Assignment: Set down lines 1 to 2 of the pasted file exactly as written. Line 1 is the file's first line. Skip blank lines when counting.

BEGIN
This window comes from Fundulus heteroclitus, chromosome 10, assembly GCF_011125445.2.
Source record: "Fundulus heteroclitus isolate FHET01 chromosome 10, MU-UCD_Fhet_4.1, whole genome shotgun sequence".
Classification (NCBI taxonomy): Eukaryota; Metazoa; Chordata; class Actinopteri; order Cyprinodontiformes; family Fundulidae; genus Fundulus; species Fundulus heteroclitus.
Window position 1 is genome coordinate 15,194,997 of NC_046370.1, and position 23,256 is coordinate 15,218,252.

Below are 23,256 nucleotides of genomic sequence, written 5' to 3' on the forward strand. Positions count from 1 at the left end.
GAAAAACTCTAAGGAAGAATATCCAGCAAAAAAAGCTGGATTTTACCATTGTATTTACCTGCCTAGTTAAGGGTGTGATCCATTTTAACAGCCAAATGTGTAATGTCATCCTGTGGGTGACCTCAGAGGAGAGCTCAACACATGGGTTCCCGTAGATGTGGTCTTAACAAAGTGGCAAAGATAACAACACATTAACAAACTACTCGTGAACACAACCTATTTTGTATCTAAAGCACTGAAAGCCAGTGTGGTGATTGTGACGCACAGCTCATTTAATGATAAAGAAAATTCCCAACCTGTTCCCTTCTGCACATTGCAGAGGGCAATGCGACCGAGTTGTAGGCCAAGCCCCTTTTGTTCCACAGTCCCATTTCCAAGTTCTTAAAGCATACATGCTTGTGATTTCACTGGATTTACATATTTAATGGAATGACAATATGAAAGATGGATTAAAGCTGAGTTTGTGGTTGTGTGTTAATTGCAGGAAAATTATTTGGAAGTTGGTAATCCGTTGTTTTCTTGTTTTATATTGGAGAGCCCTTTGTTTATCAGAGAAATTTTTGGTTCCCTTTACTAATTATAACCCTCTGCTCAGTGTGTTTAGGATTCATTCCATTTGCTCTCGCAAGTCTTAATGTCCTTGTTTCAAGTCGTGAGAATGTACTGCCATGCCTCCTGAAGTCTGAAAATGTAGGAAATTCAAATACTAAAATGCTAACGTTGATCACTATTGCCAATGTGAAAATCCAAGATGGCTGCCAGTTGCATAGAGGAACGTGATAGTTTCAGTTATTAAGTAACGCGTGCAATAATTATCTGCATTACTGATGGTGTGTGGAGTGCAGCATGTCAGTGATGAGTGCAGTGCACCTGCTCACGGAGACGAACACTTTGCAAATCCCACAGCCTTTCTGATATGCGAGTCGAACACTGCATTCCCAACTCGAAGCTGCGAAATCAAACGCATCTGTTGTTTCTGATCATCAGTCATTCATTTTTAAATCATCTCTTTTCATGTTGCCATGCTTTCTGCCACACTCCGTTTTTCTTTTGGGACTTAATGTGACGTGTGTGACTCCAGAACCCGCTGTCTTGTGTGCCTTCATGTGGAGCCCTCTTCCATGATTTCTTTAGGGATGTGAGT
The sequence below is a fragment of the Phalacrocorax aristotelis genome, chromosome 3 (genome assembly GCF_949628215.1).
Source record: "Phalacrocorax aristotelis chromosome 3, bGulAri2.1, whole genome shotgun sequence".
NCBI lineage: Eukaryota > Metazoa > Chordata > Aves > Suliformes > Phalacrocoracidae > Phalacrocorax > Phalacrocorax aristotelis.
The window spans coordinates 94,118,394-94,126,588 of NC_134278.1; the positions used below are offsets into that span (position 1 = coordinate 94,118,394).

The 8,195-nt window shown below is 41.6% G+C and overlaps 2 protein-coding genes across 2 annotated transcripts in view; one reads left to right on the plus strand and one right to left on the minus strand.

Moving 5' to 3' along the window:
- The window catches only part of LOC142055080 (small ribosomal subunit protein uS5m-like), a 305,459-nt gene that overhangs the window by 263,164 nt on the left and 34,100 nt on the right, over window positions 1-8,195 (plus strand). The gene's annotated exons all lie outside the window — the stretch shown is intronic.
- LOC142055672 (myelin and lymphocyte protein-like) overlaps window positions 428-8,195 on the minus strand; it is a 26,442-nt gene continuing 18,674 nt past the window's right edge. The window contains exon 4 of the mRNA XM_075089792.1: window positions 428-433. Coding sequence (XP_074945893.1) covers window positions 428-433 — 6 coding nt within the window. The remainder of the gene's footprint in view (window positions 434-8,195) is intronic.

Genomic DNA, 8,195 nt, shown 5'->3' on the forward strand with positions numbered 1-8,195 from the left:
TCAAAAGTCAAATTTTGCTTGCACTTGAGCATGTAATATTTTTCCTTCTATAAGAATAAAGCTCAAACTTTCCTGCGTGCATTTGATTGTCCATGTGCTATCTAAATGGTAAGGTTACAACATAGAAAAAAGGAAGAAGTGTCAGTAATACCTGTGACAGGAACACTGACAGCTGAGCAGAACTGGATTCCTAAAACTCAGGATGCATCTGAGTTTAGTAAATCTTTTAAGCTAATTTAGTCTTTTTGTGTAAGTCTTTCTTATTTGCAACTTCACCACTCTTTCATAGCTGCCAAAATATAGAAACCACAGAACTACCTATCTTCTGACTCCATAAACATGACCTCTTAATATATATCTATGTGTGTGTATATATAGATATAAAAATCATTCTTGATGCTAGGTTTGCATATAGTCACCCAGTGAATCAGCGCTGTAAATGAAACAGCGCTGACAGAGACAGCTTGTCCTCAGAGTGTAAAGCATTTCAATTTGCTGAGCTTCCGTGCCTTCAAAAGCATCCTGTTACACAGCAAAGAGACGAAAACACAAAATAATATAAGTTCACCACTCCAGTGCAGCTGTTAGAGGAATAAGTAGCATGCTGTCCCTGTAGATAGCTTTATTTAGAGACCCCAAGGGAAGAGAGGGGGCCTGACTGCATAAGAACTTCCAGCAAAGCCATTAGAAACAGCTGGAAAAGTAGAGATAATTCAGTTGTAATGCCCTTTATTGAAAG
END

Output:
This window comes from Fundulus heteroclitus, chromosome 10, assembly GCF_011125445.2.
Source record: "Fundulus heteroclitus isolate FHET01 chromosome 10, MU-UCD_Fhet_4.1, whole genome shotgun sequence".